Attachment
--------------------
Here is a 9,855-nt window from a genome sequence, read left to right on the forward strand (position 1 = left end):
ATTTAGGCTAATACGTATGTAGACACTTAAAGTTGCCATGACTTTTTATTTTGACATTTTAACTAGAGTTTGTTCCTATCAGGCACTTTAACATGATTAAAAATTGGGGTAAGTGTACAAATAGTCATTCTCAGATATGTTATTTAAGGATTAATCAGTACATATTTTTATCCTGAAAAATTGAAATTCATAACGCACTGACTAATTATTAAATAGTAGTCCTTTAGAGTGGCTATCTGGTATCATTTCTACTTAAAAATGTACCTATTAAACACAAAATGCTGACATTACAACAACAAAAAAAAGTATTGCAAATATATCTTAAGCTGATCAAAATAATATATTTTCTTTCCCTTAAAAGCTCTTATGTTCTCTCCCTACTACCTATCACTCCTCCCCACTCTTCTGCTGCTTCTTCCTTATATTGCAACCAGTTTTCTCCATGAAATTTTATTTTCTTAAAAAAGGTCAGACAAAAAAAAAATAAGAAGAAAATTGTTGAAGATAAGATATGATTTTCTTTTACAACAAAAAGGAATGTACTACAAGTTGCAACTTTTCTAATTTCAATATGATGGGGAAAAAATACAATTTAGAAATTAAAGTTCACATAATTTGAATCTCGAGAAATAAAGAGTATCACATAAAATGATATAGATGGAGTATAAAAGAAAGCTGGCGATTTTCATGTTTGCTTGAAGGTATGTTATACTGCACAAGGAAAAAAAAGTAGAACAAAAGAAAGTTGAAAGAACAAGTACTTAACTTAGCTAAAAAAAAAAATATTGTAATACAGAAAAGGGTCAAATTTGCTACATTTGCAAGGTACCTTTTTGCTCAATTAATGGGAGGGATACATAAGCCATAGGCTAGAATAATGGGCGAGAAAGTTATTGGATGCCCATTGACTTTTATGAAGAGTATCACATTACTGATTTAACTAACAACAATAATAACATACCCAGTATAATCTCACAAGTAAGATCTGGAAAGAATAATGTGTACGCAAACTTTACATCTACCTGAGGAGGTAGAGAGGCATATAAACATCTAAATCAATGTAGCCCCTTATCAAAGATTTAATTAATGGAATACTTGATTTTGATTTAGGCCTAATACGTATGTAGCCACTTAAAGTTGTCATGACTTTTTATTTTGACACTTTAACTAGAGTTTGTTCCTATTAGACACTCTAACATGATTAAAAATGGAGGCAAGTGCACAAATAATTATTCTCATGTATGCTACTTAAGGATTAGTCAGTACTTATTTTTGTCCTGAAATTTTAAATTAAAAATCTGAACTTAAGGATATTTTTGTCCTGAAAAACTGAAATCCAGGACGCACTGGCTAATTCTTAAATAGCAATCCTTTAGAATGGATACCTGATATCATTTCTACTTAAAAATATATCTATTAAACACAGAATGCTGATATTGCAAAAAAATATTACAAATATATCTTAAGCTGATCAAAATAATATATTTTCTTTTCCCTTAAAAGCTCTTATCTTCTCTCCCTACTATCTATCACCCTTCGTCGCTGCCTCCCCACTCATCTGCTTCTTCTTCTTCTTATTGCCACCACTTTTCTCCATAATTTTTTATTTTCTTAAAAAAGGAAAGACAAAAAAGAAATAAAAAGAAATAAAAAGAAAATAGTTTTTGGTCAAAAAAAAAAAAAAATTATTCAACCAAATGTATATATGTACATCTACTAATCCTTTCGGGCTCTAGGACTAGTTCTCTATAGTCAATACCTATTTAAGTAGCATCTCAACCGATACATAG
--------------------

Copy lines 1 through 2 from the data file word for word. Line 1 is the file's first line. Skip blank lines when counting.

Here is a 9,855-nt window from a genome sequence, read left to right on the forward strand (position 1 = left end):
ATTTAGGCTAATACGTATGTAGACACTTAAAGTTGCCATGACTTTTTATTTTGACATTTTAACTAGAGTTTGTTCCTATCAGGCACTTTAACATGATTAAAAATTGGGGTAAGTGTACAAATAGTCATTCTCAGATATGTTATTTAAGGATTAATCAGTACATATTTTTATCCTGAAAAATTGAAATTCATAACGCACTGACTAATTATTAAATAGTAGTCCTTTAGAGTGGCTATCTGGTATCATTTCTACTTAAAAATGTACCTATTAAACACAAAATGCTGACATTACAACAACAAAAAAAAGTATTGCAAATATATCTTAAGCTGATCAAAATAATATATTTTCTTTCCCTTAAAAGCTCTTATGTTCTCTCCCTACTACCTATCACTCCTCCCCACTCTTCTGCTGCTTCTTCCTTATATTGCAACCAGTTTTCTCCATGAAATTTTATTTTCTTAAAAAAGGTCAGACAAAAAAAAAATAAGAAGAAAATTGTTGAAGATAAGATATGATTTTCTTTTACAACAAAAAGGAATGTACTACAAGTTGCAACTTTTCTAATTTCAATATGATGGGGAAAAAATACAATTTAGAAATTAAAGTTCACATAATTTGAATCTCGAGAAATAAAGAGTATCACATAAAATGATATAGATGGAGTATAAAAGAAAGCTGGCGATTTTCATGTTTGCTTGAAGGTATGTTATACTGCACAAGGAAAAAAAAGTAGAACAAAAGAAAGTTGAAAGAACAAGTACTTAACTTAGCTAAAAAAAAAAATATTGTAATACAGAAAAGGGTCAAATTTGCTACATTTGCAAGGTACCTTTTTGCTCAATTAATGGGAGGGATACATAAGCCATAGGCTAGAATAATGGGCGAGAAAGTTATTGGATGCCCATTGACTTTTATGAAGAGTATCACATTACTGATTTAACTAACAACAATAATAACATACCCAGTATAATCTCACAAGTAAGATCTGGAAAGAATAATGTGTACGCAAACTTTACATCTACCTGAGGAGGTAGAGAGGCATATAAACATCTAAATCAATGTAGCCCCTTATCAAAGATTTAATTAATGGAATACTTGATTTTGATTTAGGCCTAATACGTATGTAGCCACTTAAAGTTGTCATGACTTTTTATTTTGACACTTTAACTAGAGTTTGTTCCTATTAGACACTCTAACATGATTAAAAATGGAGGCAAGTGCACAAATAATTATTCTCATGTATGCTACTTAAGGATTAGTCAGTACTTATTTTTGTCCTGAAATTTTAAATTAAAAATCTGAACTTAAGGATATTTTTGTCCTGAAAAACTGAAATCCAGGACGCACTGGCTAATTCTTAAATAGCAATCCTTTAGAATGGATACCTGATATCATTTCTACTTAAAAATATATCTATTAAACACAGAATGCTGATATTGCAAAAAAATATTACAAATATATCTTAAGCTGATCAAAATAATATATTTTCTTTTCCCTTAAAAGCTCTTATCTTCTCTCCCTACTATCTATCACCCTTCGTCGCTGCCTCCCCACTCATCTGCTTCTTCTTCTTCTTATTGCCACCACTTTTCTCCATAATTTTTTATTTTCTTAAAAAAGGAAAGACAAAAAAGAAATAAAAAGAAATAAAAAGAAAATAGTTTTTGGTCAAAAAAAAAAAAAAATTATTCAACCAAATGTATATATGTACATCTACTAATCCTTTCGGGCTCTAGGACTAGTTCTCTATAGTCAATACCTATTTAAGTAGCATCTCAACCGATACATAG